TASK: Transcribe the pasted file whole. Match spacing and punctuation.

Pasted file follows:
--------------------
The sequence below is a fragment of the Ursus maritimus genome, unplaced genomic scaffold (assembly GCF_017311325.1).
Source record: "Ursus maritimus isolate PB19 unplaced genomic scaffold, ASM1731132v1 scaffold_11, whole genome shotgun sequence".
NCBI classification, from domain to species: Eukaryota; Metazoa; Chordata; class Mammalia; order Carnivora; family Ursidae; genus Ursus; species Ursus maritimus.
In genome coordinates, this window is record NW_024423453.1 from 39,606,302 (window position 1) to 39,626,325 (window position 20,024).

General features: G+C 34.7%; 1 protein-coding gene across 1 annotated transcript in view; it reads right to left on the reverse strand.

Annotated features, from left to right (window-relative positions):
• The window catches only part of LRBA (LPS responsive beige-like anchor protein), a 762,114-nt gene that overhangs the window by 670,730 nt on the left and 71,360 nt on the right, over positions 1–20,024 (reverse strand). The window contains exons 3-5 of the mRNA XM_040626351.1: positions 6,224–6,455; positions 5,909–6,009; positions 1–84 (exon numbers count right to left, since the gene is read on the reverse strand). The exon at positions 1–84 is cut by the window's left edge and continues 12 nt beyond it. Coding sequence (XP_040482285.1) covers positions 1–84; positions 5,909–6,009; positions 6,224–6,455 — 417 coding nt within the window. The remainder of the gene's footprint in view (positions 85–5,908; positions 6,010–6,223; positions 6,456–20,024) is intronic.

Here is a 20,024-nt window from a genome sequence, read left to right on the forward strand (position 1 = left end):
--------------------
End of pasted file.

The sequence below is a fragment of the Ursus maritimus genome, unplaced genomic scaffold (assembly GCF_017311325.1).
Source record: "Ursus maritimus isolate PB19 unplaced genomic scaffold, ASM1731132v1 scaffold_11, whole genome shotgun sequence".
NCBI classification, from domain to species: Eukaryota; Metazoa; Chordata; class Mammalia; order Carnivora; family Ursidae; genus Ursus; species Ursus maritimus.
In genome coordinates, this window is record NW_024423453.1 from 39,606,302 (window position 1) to 39,626,325 (window position 20,024).

General features: G+C 34.7%; 1 protein-coding gene across 1 annotated transcript in view; it reads right to left on the reverse strand.

Annotated features, from left to right (window-relative positions):
• The window catches only part of LRBA (LPS responsive beige-like anchor protein), a 762,114-nt gene that overhangs the window by 670,730 nt on the left and 71,360 nt on the right, over positions 1–20,024 (reverse strand). The window contains exons 3-5 of the mRNA XM_040626351.1: positions 6,224–6,455; positions 5,909–6,009; positions 1–84 (exon numbers count right to left, since the gene is read on the reverse strand). The exon at positions 1–84 is cut by the window's left edge and continues 12 nt beyond it. Coding sequence (XP_040482285.1) covers positions 1–84; positions 5,909–6,009; positions 6,224–6,455 — 417 coding nt within the window. The remainder of the gene's footprint in view (positions 85–5,908; positions 6,010–6,223; positions 6,456–20,024) is intronic.

Here is a 20,024-nt window from a genome sequence, read left to right on the forward strand (position 1 = left end):